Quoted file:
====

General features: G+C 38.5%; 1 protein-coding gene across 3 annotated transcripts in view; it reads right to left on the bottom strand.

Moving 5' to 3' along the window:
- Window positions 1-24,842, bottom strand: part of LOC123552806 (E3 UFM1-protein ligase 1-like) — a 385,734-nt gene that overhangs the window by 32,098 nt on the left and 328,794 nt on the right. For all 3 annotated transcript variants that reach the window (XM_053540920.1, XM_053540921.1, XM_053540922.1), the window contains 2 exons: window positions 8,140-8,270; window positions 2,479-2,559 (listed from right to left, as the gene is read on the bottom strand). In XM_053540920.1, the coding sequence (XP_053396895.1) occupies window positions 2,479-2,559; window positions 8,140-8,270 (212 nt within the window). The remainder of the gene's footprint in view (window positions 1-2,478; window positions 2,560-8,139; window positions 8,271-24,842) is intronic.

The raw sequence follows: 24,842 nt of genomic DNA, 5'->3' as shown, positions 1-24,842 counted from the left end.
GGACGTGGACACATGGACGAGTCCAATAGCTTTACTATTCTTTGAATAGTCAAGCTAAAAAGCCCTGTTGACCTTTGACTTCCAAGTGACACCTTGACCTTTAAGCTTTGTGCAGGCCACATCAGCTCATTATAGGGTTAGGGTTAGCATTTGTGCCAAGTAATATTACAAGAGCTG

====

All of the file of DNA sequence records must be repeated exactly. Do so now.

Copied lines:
General features: G+C 38.5%; 1 protein-coding gene across 3 annotated transcripts in view; it reads right to left on the bottom strand.

Moving 5' to 3' along the window:
- Window positions 1-24,842, bottom strand: part of LOC123552806 (E3 UFM1-protein ligase 1-like) — a 385,734-nt gene that overhangs the window by 32,098 nt on the left and 328,794 nt on the right. For all 3 annotated transcript variants that reach the window (XM_053540920.1, XM_053540921.1, XM_053540922.1), the window contains 2 exons: window positions 8,140-8,270; window positions 2,479-2,559 (listed from right to left, as the gene is read on the bottom strand). In XM_053540920.1, the coding sequence (XP_053396895.1) occupies window positions 2,479-2,559; window positions 8,140-8,270 (212 nt within the window). The remainder of the gene's footprint in view (window positions 1-2,478; window positions 2,560-8,139; window positions 8,271-24,842) is intronic.

The raw sequence follows: 24,842 nt of genomic DNA, 5'->3' as shown, positions 1-24,842 counted from the left end.
GGACGTGGACACATGGACGAGTCCAATAGCTTTACTATTCTTTGAATAGTCAAGCTAAAAAGCCCTGTTGACCTTTGACTTCCAAGTGACACCTTGACCTTTAAGCTTTGTGCAGGCCACATCAGCTCATTATAGGGTTAGGGTTAGCATTTGTGCCAAGTAATATTACAAGAGCTG